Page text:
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Precaution and Evidence - Legal Systems as Context Factors of Engineering Innovation and Entrepreneurship

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Conference

2017 ASEE Annual Conference & Exposition

Location

Columbus, Ohio

Publication Date

June 24, 2017

Start Date

June 24, 2017

End Date

June 28, 2017

Conference Session

New Tools for Teaching Entrepreneurship and Innovation

Tagged Division

Entrepreneurship & Engineering Innovation

Page Count

17

Permanent URL

https://peer.asee.org/28752

Download Count

22

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Paper Authors

biography

Bernd Steffensen University of Applied Sciences Darmstadt Orcid 16x16 orcid.org/0000-0003-3639-3531

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Studied Administrative Sciences and Sociology at the Universities in Kiel, Bielefeld (Germany), and Lancaster (UK). Doctorate in Sociology from the University of Bielefeld. Worked from 1992-2000 with Academy for Technology Assessment in Baden-Wuerttemberg (Germany). Since 2000 professor for Technology Assessment and Social Science Innovation Management at University of Applied Sciences Darmstadt. From 2010 to 2013 Vice President for Research and Technology Transfer since 2012 Head of the Graduate School Darmstadt.

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biography

Kathryn A. Neeley University of Virginia

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Kathryn Neeley is Associate Professor of Science, Technology, and Society in the Engineering & Society Department of the School of Engineering and Applied Science. She is a past chair of the Liberal Education/Engineering & Society Division of ASEE and is particularly interested in the role of liberal education in developing engineering leaders.

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Abstract

Engineering innovation and technology entrepreneurship—whether by a single founder establishing a new venture or a multidisciplinary team within a large industrial firm—are embedded in cultural, legal, and physical contexts that constrain, facilitate, and otherwise influence the innovation process. Within any entrepreneurial context, assessing and managing risks are high priorities. When it comes to environmental hazards and other threats to health and human safety, we face the challenges of optimizing potential benefits while minimizing possible negative outcomes and making a profit. These requirements will lead to the necessity to consider different and often new sets of values while developing technical products. Furthermore, it will change the nature of the engineering profession and of engineering education, especially education for engineering innovation and entrepreneurship. The US and the EU/Germany reacted on two levels to the new priorities of social values: We will, first, compare American and European perspectives and regulatory frameworks which define a firm’s responsibility for long-range damages of the environment or the health of workers and consumers. In Europe the precautionary principle is a regulatory tool to enforce a firm’s liability: when certain facts indicate a threat or the possibility of harm, firms are obliged to test the products rigorously and to collect data that proof its harmlessness. In contrast the US system is based on a cost-benefit analysis. Second, changes in the engineering curricula are possible options to address the need to consider a broader set of social values. We describe and discuss the different approaches offered by the EC2000 accreditation criteria in the US and comparable standards in Germany.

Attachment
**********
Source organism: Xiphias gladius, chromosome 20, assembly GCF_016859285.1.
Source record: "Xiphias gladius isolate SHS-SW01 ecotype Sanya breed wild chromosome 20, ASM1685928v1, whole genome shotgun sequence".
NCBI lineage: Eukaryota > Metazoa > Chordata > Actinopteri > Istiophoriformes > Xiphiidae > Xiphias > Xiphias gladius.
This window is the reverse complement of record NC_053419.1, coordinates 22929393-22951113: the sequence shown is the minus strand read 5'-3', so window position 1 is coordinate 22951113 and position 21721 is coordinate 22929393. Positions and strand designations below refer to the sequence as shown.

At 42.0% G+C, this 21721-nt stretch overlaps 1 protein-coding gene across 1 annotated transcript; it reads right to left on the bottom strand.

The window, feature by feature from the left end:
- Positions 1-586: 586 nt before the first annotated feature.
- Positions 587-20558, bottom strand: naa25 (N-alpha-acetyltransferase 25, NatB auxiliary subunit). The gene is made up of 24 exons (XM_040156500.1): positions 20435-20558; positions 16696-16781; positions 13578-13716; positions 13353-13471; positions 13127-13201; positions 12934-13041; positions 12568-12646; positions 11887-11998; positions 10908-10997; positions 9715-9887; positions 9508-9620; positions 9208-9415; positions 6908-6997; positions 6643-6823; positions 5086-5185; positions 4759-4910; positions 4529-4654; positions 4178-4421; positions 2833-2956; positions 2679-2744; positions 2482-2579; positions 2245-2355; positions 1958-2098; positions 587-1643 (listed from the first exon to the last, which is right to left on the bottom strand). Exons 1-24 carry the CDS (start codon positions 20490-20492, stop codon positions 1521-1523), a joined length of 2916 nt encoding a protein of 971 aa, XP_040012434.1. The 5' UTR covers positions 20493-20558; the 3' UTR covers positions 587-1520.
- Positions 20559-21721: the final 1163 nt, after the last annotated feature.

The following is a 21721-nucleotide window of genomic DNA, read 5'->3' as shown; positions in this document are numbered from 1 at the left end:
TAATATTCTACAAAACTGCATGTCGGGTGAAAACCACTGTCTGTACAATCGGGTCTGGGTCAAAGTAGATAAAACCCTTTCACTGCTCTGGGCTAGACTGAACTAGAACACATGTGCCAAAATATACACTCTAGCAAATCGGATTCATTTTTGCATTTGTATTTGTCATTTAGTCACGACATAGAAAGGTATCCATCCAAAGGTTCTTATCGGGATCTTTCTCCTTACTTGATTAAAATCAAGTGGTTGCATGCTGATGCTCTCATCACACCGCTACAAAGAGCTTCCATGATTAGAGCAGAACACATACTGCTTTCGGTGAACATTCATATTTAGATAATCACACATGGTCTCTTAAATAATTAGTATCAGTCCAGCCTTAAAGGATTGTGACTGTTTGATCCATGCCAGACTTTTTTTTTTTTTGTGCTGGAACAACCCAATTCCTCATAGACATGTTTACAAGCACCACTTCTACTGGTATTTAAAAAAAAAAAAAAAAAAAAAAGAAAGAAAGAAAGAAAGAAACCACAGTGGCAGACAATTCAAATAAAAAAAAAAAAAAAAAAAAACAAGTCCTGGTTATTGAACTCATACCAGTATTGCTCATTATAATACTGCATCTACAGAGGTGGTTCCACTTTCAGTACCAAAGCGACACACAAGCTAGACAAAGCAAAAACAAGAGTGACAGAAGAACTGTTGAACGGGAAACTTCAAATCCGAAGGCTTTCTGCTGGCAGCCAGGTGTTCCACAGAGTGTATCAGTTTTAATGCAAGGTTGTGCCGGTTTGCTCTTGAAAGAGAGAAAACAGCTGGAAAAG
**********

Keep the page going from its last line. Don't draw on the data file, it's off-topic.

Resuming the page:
Steffensen, B., & Neeley, K. A. (2017, June), Precaution and Evidence - Legal Systems as Context Factors of Engineering Innovation and Entrepreneurship Paper presented at 2017 ASEE Annual Conference & Exposition, Columbus, Ohio. https://peer.asee.org/28752

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